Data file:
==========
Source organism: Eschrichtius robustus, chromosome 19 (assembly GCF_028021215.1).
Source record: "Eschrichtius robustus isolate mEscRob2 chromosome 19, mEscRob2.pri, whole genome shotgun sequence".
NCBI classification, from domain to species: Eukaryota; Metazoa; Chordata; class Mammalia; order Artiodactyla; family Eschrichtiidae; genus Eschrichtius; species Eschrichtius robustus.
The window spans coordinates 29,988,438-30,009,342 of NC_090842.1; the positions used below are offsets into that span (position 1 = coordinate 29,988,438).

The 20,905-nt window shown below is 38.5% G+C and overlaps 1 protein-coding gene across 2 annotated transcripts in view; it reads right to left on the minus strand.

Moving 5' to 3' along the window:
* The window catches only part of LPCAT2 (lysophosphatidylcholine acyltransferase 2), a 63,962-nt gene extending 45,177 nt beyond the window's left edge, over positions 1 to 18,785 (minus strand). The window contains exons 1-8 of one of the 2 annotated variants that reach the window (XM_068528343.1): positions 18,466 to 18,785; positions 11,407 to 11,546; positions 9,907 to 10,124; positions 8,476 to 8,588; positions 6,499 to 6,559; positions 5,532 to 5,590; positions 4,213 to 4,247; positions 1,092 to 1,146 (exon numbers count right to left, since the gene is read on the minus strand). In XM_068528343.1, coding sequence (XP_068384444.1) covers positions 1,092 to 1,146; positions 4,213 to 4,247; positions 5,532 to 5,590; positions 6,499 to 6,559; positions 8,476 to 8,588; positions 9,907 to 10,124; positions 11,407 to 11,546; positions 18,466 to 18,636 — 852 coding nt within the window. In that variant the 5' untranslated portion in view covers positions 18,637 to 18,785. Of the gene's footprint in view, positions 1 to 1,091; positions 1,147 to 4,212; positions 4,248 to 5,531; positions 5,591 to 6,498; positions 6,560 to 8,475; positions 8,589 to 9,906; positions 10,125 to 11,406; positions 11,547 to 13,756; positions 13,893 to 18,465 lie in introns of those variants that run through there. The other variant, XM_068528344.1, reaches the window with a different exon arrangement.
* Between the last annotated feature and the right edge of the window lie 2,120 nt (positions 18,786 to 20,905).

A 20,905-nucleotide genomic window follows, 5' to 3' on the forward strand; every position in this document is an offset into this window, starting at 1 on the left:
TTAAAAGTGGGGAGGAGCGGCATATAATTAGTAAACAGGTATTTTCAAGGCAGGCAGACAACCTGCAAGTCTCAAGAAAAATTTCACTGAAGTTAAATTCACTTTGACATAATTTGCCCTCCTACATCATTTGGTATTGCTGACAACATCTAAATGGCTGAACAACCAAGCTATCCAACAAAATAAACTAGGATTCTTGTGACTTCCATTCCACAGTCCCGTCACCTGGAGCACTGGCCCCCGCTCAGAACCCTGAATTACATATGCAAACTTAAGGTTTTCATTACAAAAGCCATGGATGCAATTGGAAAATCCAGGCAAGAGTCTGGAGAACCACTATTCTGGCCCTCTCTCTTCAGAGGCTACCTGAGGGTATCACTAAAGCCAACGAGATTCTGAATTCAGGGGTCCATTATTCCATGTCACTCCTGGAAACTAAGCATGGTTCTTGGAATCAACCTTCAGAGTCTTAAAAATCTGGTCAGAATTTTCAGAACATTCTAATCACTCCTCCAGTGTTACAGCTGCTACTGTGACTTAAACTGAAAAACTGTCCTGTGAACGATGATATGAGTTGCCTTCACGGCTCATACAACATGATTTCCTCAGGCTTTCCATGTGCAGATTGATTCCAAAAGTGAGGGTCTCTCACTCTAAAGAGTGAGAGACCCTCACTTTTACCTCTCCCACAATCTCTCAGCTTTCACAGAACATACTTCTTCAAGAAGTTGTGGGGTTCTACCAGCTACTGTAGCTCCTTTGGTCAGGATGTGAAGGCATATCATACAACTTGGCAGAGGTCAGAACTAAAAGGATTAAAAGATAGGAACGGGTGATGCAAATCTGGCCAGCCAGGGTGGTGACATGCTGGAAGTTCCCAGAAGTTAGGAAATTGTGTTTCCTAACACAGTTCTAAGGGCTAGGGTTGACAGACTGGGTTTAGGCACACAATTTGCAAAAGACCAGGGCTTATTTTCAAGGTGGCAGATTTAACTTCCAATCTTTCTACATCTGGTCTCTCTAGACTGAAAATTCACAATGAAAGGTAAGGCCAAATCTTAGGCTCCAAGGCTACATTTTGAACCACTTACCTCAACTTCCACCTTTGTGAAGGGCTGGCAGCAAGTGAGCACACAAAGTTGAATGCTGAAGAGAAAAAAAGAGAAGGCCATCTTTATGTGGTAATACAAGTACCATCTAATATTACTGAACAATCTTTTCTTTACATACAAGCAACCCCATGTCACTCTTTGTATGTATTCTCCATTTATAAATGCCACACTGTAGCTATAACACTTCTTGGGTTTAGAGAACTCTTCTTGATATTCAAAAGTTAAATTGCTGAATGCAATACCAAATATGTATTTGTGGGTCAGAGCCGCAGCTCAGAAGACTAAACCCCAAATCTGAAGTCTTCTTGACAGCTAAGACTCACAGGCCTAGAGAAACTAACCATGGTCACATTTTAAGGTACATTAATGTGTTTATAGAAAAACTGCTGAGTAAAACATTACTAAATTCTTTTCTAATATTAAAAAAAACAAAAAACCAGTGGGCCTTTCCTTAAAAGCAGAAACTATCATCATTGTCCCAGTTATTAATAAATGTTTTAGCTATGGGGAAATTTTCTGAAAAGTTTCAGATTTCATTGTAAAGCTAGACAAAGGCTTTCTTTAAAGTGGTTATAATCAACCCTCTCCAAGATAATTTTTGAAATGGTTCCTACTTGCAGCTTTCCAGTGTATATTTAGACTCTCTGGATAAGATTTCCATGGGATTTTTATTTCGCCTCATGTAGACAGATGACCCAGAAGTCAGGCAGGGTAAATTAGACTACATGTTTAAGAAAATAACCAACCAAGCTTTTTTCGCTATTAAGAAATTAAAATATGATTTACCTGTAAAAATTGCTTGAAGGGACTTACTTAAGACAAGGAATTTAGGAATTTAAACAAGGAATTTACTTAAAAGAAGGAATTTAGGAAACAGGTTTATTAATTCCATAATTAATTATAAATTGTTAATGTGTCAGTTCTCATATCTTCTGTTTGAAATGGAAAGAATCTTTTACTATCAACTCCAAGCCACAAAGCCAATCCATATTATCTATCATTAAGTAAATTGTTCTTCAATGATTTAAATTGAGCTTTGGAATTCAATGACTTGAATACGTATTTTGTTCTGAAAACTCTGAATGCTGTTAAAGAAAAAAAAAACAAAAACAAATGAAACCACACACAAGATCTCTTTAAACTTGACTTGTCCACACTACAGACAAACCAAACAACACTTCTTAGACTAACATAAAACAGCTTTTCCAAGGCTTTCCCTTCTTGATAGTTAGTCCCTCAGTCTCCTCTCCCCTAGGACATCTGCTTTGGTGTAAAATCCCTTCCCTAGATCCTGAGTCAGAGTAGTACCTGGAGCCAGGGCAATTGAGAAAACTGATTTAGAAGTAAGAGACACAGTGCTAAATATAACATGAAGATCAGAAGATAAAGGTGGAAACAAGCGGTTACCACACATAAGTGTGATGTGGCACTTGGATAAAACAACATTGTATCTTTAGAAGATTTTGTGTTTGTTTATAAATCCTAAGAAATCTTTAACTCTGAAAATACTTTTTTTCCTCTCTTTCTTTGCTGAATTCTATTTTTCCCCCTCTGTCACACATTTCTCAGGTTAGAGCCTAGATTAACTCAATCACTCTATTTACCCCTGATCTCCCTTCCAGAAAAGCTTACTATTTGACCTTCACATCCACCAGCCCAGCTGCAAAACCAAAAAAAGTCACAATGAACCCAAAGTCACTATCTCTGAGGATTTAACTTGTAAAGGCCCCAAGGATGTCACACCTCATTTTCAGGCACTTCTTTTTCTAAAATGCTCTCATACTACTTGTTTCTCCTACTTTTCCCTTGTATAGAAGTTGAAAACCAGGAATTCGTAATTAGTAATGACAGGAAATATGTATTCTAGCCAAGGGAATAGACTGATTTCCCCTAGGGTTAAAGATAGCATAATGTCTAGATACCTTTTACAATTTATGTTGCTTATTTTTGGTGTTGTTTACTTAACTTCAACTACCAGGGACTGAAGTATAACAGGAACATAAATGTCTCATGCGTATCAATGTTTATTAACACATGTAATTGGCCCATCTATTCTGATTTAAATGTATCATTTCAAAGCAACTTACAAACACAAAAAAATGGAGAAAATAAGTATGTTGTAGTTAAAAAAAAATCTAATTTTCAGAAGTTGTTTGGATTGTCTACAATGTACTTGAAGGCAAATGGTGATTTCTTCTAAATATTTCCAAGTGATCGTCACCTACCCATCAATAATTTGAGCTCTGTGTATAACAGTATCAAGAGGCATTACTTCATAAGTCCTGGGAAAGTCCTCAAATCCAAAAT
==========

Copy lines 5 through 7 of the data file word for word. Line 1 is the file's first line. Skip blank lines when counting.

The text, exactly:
The 20,905-nt window shown below is 38.5% G+C and overlaps 1 protein-coding gene across 2 annotated transcripts in view; it reads right to left on the minus strand.

Moving 5' to 3' along the window:
* The window catches only part of LPCAT2 (lysophosphatidylcholine acyltransferase 2), a 63,962-nt gene extending 45,177 nt beyond the window's left edge, over positions 1 to 18,785 (minus strand). The window contains exons 1-8 of one of the 2 annotated variants that reach the window (XM_068528343.1): positions 18,466 to 18,785; positions 11,407 to 11,546; positions 9,907 to 10,124; positions 8,476 to 8,588; positions 6,499 to 6,559; positions 5,532 to 5,590; positions 4,213 to 4,247; positions 1,092 to 1,146 (exon numbers count right to left, since the gene is read on the minus strand). In XM_068528343.1, coding sequence (XP_068384444.1) covers positions 1,092 to 1,146; positions 4,213 to 4,247; positions 5,532 to 5,590; positions 6,499 to 6,559; positions 8,476 to 8,588; positions 9,907 to 10,124; positions 11,407 to 11,546; positions 18,466 to 18,636 — 852 coding nt within the window. In that variant the 5' untranslated portion in view covers positions 18,637 to 18,785. Of the gene's footprint in view, positions 1 to 1,091; positions 1,147 to 4,212; positions 4,248 to 5,531; positions 5,591 to 6,498; positions 6,560 to 8,475; positions 8,589 to 9,906; positions 10,125 to 11,406; positions 11,547 to 13,756; positions 13,893 to 18,465 lie in introns of those variants that run through there. The other variant, XM_068528344.1, reaches the window with a different exon arrangement.